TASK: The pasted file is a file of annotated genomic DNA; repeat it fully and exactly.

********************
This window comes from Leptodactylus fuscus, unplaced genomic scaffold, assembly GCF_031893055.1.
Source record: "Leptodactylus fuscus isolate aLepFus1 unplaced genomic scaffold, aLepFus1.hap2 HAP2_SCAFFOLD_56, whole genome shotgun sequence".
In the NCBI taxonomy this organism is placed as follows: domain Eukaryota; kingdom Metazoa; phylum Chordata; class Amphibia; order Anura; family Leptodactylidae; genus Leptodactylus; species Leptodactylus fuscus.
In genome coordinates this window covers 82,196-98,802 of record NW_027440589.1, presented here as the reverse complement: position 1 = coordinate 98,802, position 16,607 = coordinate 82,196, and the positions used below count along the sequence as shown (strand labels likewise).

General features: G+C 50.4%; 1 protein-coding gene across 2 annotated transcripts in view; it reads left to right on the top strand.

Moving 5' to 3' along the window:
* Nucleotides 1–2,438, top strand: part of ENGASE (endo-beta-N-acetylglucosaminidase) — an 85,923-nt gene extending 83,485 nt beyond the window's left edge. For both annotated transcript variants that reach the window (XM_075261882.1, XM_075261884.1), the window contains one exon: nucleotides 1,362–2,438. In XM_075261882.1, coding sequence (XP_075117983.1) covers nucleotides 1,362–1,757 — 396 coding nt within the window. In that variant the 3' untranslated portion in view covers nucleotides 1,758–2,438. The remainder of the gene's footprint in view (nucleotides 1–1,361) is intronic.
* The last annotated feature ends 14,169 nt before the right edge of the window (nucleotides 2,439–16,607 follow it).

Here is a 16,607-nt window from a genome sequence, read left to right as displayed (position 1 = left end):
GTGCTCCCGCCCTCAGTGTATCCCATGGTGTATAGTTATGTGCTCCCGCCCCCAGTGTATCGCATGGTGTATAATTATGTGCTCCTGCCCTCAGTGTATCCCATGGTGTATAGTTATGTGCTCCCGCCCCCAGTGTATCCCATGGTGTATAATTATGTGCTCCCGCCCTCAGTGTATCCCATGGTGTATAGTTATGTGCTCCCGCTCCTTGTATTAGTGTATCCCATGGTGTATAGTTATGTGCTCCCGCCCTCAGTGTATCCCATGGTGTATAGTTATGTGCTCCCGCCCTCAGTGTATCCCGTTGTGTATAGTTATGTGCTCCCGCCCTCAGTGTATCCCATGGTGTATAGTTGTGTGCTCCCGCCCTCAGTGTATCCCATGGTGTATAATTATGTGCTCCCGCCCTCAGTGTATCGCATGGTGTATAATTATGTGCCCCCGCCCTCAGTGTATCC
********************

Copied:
This window comes from Leptodactylus fuscus, unplaced genomic scaffold, assembly GCF_031893055.1.
Source record: "Leptodactylus fuscus isolate aLepFus1 unplaced genomic scaffold, aLepFus1.hap2 HAP2_SCAFFOLD_56, whole genome shotgun sequence".
In the NCBI taxonomy this organism is placed as follows: domain Eukaryota; kingdom Metazoa; phylum Chordata; class Amphibia; order Anura; family Leptodactylidae; genus Leptodactylus; species Leptodactylus fuscus.
In genome coordinates this window covers 82,196-98,802 of record NW_027440589.1, presented here as the reverse complement: position 1 = coordinate 98,802, position 16,607 = coordinate 82,196, and the positions used below count along the sequence as shown (strand labels likewise).

General features: G+C 50.4%; 1 protein-coding gene across 2 annotated transcripts in view; it reads left to right on the top strand.

Moving 5' to 3' along the window:
* Nucleotides 1–2,438, top strand: part of ENGASE (endo-beta-N-acetylglucosaminidase) — an 85,923-nt gene extending 83,485 nt beyond the window's left edge. For both annotated transcript variants that reach the window (XM_075261882.1, XM_075261884.1), the window contains one exon: nucleotides 1,362–2,438. In XM_075261882.1, coding sequence (XP_075117983.1) covers nucleotides 1,362–1,757 — 396 coding nt within the window. In that variant the 3' untranslated portion in view covers nucleotides 1,758–2,438. The remainder of the gene's footprint in view (nucleotides 1–1,361) is intronic.
* The last annotated feature ends 14,169 nt before the right edge of the window (nucleotides 2,439–16,607 follow it).

Here is a 16,607-nt window from a genome sequence, read left to right as displayed (position 1 = left end):
GTGCTCCCGCCCTCAGTGTATCCCATGGTGTATAGTTATGTGCTCCCGCCCCCAGTGTATCGCATGGTGTATAATTATGTGCTCCTGCCCTCAGTGTATCCCATGGTGTATAGTTATGTGCTCCCGCCCCCAGTGTATCCCATGGTGTATAATTATGTGCTCCCGCCCTCAGTGTATCCCATGGTGTATAGTTATGTGCTCCCGCTCCTTGTATTAGTGTATCCCATGGTGTATAGTTATGTGCTCCCGCCCTCAGTGTATCCCATGGTGTATAGTTATGTGCTCCCGCCCTCAGTGTATCCCGTTGTGTATAGTTATGTGCTCCCGCCCTCAGTGTATCCCATGGTGTATAGTTGTGTGCTCCCGCCCTCAGTGTATCCCATGGTGTATAATTATGTGCTCCCGCCCTCAGTGTATCGCATGGTGTATAATTATGTGCCCCCGCCCTCAGTGTATCC